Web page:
One of the many claims U.S. President Donald Trump and his supporters made in flailing attempts to reverse Trump's defeat by Democratic challenger Joe Biden in the 2020 general election was the assertion that furtive late-night "dumps" of illicit ballots had taken place, which wiped out large Trump leads and gave Biden wins in key battleground states:
Not only did the "data dumps" have nothing fraudulent about them, but they were in fact predictable and had been anticipated well in advance of the election.
As we discussed in a separate article, heavy use of mail-in ballots was expected in the election due to the COVID-19 pandemic that made in-person voting risky. Many pre-election discussions noted that the increased use of mail-in ballots could misleadingly skew the early reporting of election results towards one candidate or the other in some states, depending on when those states tabulated their mail-in ballots:
Even once the early and in-person ballots are counted, a significant number of votes could still be outstanding. Only nine states expect to have at least 98 percent of unofficial results reported by noon the day after the election.
The order in which different types of votes are reported could also make one party look stronger at various points in the night. Democrats are more likely to vote by mail this year, so in states where those will be the first type of ballots released, like Arizona, Florida and North Carolina, initial results could skew in favor of Joseph R. Biden Jr. Places that report in-person Election Day votes first, like most parts of Virginia, will probably look better for President Trump.
But the initial skew in a state’s results may last only a short while, and it will be influenced by which counties or precincts in the state are the fastest to report ...
Moreover, this phenomenon was precisely expected to take place in states that were not allowed (by their own laws) to begin counting mail-in ballots as they were received, but instead had to wait until Election Day or just beforehand — particularly in the key states of Pennsylvania, Wisconsin, and Michigan, whose results Trump most vociferously disputed:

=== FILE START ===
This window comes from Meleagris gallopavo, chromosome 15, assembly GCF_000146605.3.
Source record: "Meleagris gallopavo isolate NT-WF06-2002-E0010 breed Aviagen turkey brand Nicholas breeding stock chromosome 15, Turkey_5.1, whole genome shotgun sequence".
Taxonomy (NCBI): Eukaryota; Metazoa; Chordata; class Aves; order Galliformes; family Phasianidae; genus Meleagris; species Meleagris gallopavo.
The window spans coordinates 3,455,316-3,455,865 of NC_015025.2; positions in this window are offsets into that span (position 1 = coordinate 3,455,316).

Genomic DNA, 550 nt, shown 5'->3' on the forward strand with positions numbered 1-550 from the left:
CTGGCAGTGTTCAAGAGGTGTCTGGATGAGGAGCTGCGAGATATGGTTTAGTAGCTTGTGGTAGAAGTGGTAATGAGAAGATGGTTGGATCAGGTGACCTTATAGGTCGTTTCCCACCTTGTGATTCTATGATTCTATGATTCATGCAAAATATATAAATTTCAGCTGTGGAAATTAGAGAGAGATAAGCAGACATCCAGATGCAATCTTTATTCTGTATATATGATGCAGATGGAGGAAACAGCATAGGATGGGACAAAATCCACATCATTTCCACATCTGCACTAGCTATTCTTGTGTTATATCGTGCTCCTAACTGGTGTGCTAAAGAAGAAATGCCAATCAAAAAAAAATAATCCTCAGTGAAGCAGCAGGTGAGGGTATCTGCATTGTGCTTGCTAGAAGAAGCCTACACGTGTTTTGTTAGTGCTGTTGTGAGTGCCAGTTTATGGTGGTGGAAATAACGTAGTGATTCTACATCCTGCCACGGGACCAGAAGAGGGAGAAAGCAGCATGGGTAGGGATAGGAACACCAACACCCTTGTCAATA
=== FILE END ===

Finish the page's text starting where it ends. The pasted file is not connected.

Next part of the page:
Voters are casting ballots early in record numbers this year amid the pandemic — and that’s prompting concerns that it might wind up taking longer than expected to get election results, as officials process millions more mail-in ballots than usual.
The reality is that most states can begin processing absentee ballots in some form before Election Day, which could help avoid delays in reporting results.
But in three critical battleground states — Pennsylvania, Wisconsin and Michigan — officials aren’t allowed to start processing early ballots until on or just before Election Day itself, which could delay not just their state results but also, if the Electoral College count is close, potentially leave the whole presidential race up in the air.
The "vote spikes" that Trump and his supporters maintain are indicative of election fraud were merely an unsurprising combination of mail-in ballots (which were more heavily used by Democrats) and ballots from areas that vote heavily Democratic. That Trump may have held a lead in early returns reported from these states is irrelevant, akin to claiming that the score at halftime in a football game is more significant than the final result.
In terms of conspiracy theory, this claim runs afoul of some major plot holes, including that:
1) It posits that forces working in favor of Democratic candidate Biden were sufficiently powerful, knowledgeable, and widespread to overturn the legitimate election results, yet they couldn't manage to do so in a manner that wasn't clumsy and blatantly obvious.
2) It posits that these nefarious operators somehow were able to pull off in 2020 the very thing they had been completely unable to achieve in 2016, when Trump secured the election over Democratic candidate Hillary Clinton by winning the very same three states (Pennsylvania, Wisconsin, and Michigan) by relatively narrow margins.